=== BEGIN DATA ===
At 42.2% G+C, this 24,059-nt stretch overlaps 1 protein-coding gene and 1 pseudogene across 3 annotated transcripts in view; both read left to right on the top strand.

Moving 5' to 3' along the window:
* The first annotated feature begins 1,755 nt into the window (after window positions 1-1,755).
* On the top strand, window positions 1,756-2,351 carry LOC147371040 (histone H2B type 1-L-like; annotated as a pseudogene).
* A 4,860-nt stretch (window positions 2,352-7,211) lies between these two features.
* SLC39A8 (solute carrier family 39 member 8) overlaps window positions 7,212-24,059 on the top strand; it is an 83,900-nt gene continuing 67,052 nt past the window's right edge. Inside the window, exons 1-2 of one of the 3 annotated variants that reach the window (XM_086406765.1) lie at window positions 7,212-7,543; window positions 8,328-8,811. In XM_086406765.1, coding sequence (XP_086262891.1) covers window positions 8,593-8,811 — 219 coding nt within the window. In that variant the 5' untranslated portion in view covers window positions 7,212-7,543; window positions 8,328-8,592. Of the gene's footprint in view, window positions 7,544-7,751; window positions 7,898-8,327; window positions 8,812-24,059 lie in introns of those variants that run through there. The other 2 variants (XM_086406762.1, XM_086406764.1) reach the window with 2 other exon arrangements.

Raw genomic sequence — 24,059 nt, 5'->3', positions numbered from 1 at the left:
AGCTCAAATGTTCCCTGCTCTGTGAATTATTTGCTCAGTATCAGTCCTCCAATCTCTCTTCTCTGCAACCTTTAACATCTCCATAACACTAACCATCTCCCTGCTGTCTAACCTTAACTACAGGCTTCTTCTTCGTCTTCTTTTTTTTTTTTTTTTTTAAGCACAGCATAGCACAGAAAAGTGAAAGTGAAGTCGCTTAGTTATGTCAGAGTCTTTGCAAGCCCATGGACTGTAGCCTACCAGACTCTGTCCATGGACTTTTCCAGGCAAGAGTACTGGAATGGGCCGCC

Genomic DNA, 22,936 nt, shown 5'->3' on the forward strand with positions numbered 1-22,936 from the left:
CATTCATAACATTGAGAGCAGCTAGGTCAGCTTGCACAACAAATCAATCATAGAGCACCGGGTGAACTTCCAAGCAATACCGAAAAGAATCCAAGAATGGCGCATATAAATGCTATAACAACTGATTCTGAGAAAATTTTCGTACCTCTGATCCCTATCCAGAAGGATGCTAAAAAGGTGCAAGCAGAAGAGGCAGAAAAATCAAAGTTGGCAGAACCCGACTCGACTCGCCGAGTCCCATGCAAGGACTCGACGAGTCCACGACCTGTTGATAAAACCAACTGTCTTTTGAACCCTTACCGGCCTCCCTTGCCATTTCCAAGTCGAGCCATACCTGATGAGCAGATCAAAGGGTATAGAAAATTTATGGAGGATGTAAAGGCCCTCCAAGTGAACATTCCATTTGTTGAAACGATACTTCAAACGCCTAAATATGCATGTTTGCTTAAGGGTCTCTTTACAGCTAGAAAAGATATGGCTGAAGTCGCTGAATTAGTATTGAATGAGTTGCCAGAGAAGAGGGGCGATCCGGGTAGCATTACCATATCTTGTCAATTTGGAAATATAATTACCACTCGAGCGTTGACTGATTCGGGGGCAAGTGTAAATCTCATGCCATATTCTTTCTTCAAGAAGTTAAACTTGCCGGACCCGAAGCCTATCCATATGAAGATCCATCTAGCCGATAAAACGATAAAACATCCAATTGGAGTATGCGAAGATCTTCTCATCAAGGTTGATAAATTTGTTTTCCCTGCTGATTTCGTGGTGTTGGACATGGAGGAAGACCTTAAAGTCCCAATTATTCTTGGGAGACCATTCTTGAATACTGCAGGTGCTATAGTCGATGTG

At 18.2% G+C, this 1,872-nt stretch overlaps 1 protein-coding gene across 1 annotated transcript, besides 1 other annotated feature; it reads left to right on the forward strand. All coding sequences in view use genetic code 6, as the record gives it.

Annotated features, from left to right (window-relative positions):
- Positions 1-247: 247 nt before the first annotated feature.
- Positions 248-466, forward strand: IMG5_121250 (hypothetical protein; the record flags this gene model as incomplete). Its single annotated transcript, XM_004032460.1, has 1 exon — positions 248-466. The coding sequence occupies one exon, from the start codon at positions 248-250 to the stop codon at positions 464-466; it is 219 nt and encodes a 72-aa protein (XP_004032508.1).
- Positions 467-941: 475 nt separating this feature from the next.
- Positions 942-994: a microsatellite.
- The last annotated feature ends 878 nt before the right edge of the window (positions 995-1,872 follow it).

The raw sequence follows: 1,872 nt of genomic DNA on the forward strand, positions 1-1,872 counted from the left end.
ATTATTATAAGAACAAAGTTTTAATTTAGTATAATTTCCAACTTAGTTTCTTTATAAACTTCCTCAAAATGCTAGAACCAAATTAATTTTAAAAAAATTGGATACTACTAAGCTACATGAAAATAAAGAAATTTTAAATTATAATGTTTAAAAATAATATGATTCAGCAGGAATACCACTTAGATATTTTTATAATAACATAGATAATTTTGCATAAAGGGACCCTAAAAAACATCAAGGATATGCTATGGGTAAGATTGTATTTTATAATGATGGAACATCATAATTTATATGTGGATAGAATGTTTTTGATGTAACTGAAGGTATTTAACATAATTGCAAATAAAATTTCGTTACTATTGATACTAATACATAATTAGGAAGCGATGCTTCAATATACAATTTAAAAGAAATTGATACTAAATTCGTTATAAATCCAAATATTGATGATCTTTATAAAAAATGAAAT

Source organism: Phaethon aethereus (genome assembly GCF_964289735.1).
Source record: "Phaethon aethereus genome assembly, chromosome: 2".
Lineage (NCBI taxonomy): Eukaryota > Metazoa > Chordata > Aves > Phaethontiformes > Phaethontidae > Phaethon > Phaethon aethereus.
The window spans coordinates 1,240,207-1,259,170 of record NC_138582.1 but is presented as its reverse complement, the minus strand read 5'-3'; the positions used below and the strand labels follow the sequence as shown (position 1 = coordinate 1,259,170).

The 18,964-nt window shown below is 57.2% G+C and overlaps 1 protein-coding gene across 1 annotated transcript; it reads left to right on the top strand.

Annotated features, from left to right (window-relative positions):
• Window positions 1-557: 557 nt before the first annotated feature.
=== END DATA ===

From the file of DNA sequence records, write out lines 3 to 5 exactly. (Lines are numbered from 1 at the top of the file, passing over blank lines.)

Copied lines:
* The first annotated feature begins 1,755 nt into the window (after window positions 1-1,755).
* On the top strand, window positions 1,756-2,351 carry LOC147371040 (histone H2B type 1-L-like; annotated as a pseudogene).
* A 4,860-nt stretch (window positions 2,352-7,211) lies between these two features.